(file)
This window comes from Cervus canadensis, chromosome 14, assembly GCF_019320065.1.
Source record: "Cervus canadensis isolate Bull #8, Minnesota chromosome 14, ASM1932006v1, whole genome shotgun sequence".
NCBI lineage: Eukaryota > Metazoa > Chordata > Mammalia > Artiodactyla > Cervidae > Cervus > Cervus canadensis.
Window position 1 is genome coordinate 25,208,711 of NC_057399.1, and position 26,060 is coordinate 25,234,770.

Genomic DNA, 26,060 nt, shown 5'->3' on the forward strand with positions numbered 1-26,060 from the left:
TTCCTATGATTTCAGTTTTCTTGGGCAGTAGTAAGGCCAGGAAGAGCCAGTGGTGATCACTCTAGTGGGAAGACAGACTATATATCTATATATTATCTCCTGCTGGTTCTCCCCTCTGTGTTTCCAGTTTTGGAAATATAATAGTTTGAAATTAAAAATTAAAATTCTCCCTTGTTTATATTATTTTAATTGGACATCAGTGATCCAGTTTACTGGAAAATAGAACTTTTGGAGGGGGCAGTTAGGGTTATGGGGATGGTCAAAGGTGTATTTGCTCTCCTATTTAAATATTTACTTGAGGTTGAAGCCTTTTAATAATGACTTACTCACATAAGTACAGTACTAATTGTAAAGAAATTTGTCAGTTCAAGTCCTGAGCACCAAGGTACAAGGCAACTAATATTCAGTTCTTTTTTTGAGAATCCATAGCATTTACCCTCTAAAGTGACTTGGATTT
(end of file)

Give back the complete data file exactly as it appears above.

This window comes from Cervus canadensis, chromosome 14, assembly GCF_019320065.1.
Source record: "Cervus canadensis isolate Bull #8, Minnesota chromosome 14, ASM1932006v1, whole genome shotgun sequence".
NCBI lineage: Eukaryota > Metazoa > Chordata > Mammalia > Artiodactyla > Cervidae > Cervus > Cervus canadensis.
Window position 1 is genome coordinate 25,208,711 of NC_057399.1, and position 26,060 is coordinate 25,234,770.

Genomic DNA, 26,060 nt, shown 5'->3' on the forward strand with positions numbered 1-26,060 from the left:
TTCCTATGATTTCAGTTTTCTTGGGCAGTAGTAAGGCCAGGAAGAGCCAGTGGTGATCACTCTAGTGGGAAGACAGACTATATATCTATATATTATCTCCTGCTGGTTCTCCCCTCTGTGTTTCCAGTTTTGGAAATATAATAGTTTGAAATTAAAAATTAAAATTCTCCCTTGTTTATATTATTTTAATTGGACATCAGTGATCCAGTTTACTGGAAAATAGAACTTTTGGAGGGGGCAGTTAGGGTTATGGGGATGGTCAAAGGTGTATTTGCTCTCCTATTTAAATATTTACTTGAGGTTGAAGCCTTTTAATAATGACTTACTCACATAAGTACAGTACTAATTGTAAAGAAATTTGTCAGTTCAAGTCCTGAGCACCAAGGTACAAGGCAACTAATATTCAGTTCTTTTTTTGAGAATCCATAGCATTTACCCTCTAAAGTGACTTGGATTT